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Thursday, May 26, 2022

140-year-old drainage system, highest rain since ‘74 — why south Mumbai flooded

The amount of rain that Mumbai experiences has remained unchanged over the last 80 years. The old drainage system, along with Mumbai’s then abundant open spaces, allowed the percolation of water and its faster dispersal.

Written by Laxman Singh | Mumbai |
Updated: August 7, 2020 1:47:33 pm
mumbai floods, Mumbai rains, mumbai monsoon, mumbai water logging, mumbai flooding, mumbai drainage system, mumbai city news A waterlogged road in Chembur on Thursday. (Photo by Pradip Das)

A combined paper prepared by more than two dozen experts in The Journal of Climate Change published in 2011 had stated that by upgrading the drainage system in Mumbai, losses associated with a one-in-100-year flood event could be reduced by 70 per cent.

On Wednesday, large parts of south Mumbai were inundated after the island city reported its heaviest single-day downpour in August in 46 years with 293.8 mm of rainfall.

“The island city’s drainage system is 140 years old, designed by the British. At that time, most of the island city was green. The drainage system was designed considering that 50 per cent of rainwater will be going through drains and the rest will percolate into the ground water. Now very few parts in south Mumbai are open but the underground drainage system has remained the same,” environmentalist Debi Goenka said.

The amount of rain that Mumbai experiences has remained unchanged over the last 80 years. The old drainage system, along with Mumbai’s then abundant open spaces, allowed the percolation of water and its faster dispersal. The gradual concretisation of open spaces has meant that the percolation of water does not happen the way it used to be.

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On Wednesday, many areas in south Mumbai, which usually do not see waterlogging, were flooded for hours. According to the India Meteorological Department, in nine hours, its Colaba observatory recorded 225 mm of rainfall. The last time the area had seen heavier rain than Wednesday’s was in 1974.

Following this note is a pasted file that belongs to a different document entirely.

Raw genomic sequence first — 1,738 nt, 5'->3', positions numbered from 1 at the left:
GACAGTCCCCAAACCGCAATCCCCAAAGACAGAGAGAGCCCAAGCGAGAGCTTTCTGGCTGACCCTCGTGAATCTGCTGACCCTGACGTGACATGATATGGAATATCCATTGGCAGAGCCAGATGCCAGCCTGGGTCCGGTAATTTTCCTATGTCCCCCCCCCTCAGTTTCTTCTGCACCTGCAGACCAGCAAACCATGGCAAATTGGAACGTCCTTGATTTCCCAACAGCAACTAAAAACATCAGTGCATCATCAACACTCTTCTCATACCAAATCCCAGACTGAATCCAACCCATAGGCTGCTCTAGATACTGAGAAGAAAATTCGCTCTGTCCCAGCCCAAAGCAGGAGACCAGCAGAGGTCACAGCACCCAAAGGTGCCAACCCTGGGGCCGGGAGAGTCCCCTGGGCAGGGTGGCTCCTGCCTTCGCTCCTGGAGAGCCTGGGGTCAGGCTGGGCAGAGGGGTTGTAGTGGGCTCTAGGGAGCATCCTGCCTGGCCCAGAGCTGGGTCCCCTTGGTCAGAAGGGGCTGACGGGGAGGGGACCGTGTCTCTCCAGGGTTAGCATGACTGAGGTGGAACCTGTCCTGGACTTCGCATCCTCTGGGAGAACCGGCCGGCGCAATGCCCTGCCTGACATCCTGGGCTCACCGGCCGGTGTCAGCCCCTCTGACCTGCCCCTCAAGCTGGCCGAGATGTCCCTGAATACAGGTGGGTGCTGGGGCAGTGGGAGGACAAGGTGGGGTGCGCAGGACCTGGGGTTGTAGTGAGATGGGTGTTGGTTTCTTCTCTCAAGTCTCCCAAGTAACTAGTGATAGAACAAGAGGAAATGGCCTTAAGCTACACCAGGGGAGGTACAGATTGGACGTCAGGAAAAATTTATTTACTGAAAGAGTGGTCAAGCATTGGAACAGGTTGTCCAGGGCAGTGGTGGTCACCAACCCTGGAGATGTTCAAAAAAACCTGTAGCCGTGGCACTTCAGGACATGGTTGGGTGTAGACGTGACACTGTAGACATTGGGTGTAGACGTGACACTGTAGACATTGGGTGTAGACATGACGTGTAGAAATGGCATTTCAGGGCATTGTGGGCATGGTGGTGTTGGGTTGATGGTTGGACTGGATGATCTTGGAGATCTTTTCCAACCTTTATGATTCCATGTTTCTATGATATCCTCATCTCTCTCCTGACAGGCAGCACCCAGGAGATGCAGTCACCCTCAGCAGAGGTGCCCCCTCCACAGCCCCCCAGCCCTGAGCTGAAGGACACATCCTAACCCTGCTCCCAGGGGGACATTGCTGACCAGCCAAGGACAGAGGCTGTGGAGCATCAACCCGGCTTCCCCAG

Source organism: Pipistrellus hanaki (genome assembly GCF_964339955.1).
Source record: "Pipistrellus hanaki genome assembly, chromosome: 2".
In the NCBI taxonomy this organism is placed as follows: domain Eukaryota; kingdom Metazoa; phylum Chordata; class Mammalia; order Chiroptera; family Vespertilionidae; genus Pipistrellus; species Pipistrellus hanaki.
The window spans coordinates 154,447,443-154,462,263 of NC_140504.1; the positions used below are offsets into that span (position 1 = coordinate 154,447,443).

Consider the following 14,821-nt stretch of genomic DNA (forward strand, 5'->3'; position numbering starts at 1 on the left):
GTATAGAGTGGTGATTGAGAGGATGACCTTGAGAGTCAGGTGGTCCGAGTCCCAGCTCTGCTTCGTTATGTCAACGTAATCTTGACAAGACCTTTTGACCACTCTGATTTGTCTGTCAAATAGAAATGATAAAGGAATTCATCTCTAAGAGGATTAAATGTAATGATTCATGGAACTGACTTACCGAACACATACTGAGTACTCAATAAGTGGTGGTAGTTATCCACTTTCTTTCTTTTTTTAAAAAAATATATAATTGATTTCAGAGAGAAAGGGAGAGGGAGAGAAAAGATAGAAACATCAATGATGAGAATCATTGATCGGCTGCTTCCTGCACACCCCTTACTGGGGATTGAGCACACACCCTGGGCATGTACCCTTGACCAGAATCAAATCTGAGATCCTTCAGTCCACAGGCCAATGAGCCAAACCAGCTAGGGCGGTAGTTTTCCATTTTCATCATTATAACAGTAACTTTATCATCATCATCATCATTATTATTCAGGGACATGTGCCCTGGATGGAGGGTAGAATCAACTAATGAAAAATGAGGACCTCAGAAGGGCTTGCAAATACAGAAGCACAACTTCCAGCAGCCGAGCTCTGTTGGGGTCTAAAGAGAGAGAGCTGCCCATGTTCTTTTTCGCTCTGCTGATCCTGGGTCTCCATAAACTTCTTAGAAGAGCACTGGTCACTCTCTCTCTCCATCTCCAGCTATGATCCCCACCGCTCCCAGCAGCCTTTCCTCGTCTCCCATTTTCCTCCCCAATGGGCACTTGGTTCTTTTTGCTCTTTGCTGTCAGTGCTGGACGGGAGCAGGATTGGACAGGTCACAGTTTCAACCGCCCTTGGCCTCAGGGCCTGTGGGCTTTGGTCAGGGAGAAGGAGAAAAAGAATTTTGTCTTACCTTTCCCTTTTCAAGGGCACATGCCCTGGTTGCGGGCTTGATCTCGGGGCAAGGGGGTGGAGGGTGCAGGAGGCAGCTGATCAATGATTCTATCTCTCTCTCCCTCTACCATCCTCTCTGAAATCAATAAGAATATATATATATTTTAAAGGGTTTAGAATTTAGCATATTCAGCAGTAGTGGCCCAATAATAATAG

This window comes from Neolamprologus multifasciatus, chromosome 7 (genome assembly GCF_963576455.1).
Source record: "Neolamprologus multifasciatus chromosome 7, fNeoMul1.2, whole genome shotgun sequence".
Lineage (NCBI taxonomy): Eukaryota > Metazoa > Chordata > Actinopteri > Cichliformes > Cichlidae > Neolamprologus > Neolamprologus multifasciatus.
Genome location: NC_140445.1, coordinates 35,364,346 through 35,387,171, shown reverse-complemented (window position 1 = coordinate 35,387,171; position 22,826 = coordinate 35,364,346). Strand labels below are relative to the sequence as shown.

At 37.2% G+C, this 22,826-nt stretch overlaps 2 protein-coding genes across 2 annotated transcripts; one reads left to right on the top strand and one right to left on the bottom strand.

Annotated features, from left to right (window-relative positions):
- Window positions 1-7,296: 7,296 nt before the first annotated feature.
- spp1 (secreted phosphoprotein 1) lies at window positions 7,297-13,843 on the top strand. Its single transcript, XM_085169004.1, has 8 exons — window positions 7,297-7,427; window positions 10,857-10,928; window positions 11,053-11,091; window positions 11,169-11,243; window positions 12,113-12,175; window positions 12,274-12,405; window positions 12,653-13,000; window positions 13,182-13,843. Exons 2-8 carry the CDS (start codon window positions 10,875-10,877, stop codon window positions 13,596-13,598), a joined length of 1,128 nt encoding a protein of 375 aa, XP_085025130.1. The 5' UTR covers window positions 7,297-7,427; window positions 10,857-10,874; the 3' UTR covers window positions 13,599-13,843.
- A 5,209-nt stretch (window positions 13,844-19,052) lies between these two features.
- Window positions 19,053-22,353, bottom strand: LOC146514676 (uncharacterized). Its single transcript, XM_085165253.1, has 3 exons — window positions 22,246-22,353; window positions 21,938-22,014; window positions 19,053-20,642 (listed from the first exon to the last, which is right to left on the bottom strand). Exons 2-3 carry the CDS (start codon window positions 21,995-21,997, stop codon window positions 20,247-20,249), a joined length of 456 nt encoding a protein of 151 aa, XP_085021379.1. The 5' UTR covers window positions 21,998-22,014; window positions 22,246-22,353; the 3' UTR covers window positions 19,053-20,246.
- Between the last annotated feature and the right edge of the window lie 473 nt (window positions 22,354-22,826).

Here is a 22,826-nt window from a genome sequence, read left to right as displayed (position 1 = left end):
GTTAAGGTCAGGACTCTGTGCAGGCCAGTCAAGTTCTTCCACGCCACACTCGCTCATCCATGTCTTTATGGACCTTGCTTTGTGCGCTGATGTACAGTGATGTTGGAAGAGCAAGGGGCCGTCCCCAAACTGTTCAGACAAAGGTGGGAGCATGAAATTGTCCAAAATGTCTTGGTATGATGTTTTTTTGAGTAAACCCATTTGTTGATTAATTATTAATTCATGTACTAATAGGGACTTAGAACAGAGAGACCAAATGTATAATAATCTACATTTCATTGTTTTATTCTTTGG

Areas like Churchgate, Marine Drive, Fort, Girgaum, Khetwadi, Walkeshwar Road, J J Marg, Gol Deol, Bhendi Bazaar, Kalbadevi were flooded and water entered several houses.

Urban planner and executive director of Urban Design Research Institute (UDRI), Pankaj Joshi, said that the city needs to change its planning in view of climate change. “Some are still denying climate change. This phenomenon of heavy rains in a few hours is happening frequently. Our storm water drain network can drain out 25 mm to 50 mm per hour but draining 280 mm is virtually impossible. You need to be prepared and to quickly understand that our city needs to be engineered. Now, we should look for preventing disaster rather than management,”said Joshi.

He pointed out that BMC’s BRIMSTOWAD (Brihanmumbai Storm Water Drain System) project has been going on for 13 years. It comprised 58 works, including rehabilitation and augmentation of underground drains, widening and deepening of nullahs and construction of pumping stations. After spending Rs 1,200 crore so far, the civic body has only completed 38 works.

According to BMC data, the island city has the highest population density with around 46,000 people living in 1 sq km as against the city’s average of 29,000 in per sq km. The island city is spread over 68.71 sq km with a population of 31.58 lakh and being the oldest part of the city, has hardly any place to develop further.

Environmental activists, however, pointed out that the construction of the coastal road as well as the Metro, which have been going on for the last few years, have accelerated south Mumbai’s urban infrastructure woes.

“The problem is accentuated because of the combination of reclamation and construction. During such projects, the barriers set up, construction materials and debris may clog the drainage system. The more hard-paved barriers you create, the more water tends to run off. Some of these situations are unavoidable but then you should have the right drainage channel to reduce waterlogging,” said Hussain Indorewala, professor in Kamala Raheja Vidyanidhi Institute of Architecture in Mumbai.

In the past, BMC has sent written to the Mumbai Metro Rail Corporation Limited on Metro 3 (Colaba-Seepz) work clogging and damaging drains.

The BMC, meanwhile, believes that what happened on Wednesday was a weather anomaly and the flooding was the result of heavy rains that the area experienced in a short period of time.

“Coastal road project contractors have taken all precautions for discharge of drain water. At one place near Nair hospital, there was some clogging of drains due to their work but that has also been cleared by them. Heavy rainfall in a very short time is the reason behind flooding in these areas,” said an official from BMC’s storm water drainage department.

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